It's a shame that a film called Unstoppable, and about a high speed train hurtling down a track, is rendered motionless by the time the half-time mark hits. Unstoppable isn't a bad film - it's just an unexciting, tedious little movie which is competently made, but fails to bring anything new to the table.
Because the premise is so one note - Will (Chris Pine) and Frank (Denzel Washington) start Will's training program on the same day that a train loaded with dangerous chemicals is set loose at about 160 km/h going through residential areas - the film feels the need to pad up a half-hour story with a lot of extras. It's those extras that, rather than add depth to the film, distract from the main tale, and bore you to death.
Rosario Dawson and Kevin Corrigan round up the train experts, and are thrown in with a corporate type who is only interested in saving face for the company. An obvious bogeyman for most films, but when your main antagonist is a huge train, everything else is uninteresting faff.
Since the padding up of time isn't enough, Tony Scott decides that the men in charge of the situation must be shown for a good half-an-hour getting to the rogue train. For all his efforts and swooshing Bollywood style cinematography, Tony Scott struggles with making a train chase interesting. A train chasing another train is not exactly the stuff of thrilling films.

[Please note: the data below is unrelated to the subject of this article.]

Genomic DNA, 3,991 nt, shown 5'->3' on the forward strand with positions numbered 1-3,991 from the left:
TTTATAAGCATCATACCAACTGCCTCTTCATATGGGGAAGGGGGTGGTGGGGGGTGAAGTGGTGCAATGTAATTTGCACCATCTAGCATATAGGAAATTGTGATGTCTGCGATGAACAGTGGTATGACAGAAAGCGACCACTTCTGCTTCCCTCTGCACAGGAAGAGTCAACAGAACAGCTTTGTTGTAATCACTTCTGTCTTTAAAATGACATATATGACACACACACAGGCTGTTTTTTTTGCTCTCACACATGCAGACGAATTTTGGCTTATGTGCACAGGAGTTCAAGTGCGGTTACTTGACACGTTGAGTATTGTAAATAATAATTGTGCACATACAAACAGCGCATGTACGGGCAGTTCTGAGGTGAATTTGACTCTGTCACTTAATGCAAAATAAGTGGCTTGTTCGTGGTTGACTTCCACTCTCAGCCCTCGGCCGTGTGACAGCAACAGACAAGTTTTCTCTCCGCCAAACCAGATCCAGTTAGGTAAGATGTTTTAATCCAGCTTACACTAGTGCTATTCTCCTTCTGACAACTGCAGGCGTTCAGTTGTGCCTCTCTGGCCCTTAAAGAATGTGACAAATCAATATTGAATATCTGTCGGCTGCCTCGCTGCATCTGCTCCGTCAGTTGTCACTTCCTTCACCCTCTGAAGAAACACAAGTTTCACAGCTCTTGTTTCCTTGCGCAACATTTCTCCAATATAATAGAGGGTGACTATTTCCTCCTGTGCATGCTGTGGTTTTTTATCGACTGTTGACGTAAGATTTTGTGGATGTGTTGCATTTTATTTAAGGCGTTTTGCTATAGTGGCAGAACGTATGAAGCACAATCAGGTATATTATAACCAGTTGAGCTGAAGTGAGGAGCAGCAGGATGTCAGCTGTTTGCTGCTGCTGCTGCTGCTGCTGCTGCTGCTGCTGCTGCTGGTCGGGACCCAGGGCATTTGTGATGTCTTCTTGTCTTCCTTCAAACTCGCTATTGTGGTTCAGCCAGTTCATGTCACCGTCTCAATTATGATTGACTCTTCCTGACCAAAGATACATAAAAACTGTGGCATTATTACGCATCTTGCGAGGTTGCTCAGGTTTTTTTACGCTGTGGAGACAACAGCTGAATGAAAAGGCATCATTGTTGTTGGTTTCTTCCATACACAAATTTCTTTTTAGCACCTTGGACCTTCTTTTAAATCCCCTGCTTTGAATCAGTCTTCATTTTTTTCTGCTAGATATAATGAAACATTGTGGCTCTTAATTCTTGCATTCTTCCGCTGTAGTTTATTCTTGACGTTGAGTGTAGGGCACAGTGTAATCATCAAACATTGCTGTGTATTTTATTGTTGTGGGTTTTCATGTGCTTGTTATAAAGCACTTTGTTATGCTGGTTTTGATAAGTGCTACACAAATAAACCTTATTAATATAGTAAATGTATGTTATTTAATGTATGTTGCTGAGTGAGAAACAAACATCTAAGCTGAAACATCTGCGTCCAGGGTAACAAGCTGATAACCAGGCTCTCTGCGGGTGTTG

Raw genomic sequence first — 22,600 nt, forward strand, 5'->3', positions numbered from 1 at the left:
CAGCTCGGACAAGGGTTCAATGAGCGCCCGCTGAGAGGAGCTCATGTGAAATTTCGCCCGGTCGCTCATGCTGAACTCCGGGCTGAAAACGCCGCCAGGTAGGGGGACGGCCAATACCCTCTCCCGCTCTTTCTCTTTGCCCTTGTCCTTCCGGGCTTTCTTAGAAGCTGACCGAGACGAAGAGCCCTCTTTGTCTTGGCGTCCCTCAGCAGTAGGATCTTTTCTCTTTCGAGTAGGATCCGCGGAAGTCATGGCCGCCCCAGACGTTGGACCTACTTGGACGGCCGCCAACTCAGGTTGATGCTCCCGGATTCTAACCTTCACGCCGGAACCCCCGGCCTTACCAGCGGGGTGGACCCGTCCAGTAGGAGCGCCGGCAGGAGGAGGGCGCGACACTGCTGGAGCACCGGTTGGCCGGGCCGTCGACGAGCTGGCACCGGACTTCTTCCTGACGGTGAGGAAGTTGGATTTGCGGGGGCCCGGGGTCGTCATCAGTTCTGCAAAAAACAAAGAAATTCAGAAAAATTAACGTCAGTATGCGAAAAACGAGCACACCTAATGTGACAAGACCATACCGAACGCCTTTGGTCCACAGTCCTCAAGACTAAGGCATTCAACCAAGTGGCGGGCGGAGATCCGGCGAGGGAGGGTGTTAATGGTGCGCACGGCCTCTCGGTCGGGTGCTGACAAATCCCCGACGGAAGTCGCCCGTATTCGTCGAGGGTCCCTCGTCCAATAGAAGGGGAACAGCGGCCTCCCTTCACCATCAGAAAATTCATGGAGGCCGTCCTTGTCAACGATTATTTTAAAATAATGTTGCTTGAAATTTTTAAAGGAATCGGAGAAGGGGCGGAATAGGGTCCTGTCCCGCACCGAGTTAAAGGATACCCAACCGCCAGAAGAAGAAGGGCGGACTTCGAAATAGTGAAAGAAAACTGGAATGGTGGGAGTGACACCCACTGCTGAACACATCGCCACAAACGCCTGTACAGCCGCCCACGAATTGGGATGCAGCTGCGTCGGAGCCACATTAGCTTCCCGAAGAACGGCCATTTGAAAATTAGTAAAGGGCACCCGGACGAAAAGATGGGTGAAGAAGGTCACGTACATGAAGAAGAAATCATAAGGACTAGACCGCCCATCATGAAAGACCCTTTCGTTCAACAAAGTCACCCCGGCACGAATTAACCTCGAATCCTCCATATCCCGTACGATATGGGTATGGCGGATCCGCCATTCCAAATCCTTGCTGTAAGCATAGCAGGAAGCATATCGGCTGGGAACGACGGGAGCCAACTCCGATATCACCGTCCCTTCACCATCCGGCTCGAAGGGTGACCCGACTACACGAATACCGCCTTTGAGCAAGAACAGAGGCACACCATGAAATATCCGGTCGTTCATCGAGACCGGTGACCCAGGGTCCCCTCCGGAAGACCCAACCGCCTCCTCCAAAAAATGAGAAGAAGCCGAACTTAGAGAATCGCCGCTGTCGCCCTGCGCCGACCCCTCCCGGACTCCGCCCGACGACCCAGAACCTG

Worse still is the insistence of using news reports as storytelling devices. Almost 25% of the film is told through news reports or animation graphics used by news broadcasts. With a film that has such a plain agenda, all these little touches distract and bring to question their validity and usefulness. At best they are muddles themes, at worst this is all padding to make sure a 30-minute story can play out for a film's length.
While all else fails, the main leads understand what they have been brought here to do, and make sure the audience gets its money's worth. Pine and Washington use their charisma and very good chemistry with each other to good effect, and while we wait for the trains to catch up, both of them carry the film as best they can. Really, these two gentlemen are the saving grace of the film.
While this review does sound a little negative, please realise that I didn't exactly hate the film. It is competently made, and Tony Scott has thankfully abstained from the hyper-cutting and attention-deficit photography of his previous films. He shows great restraint in shooting with wider angles, and while his favourite colour palette is intact, it still looks much unlike a Tony Scott joint.
The Bollywood-inspired dolly shots and undercarriage shots are interesting, too - though ultimately used too much to stand out as a cool new element. There are no overarching themes, and the film has a very uncomplicated agenda - to entertain and deliver some solid action. It succeeds on those counts, and it is suitably fun to watch. If only it were an hour shorter.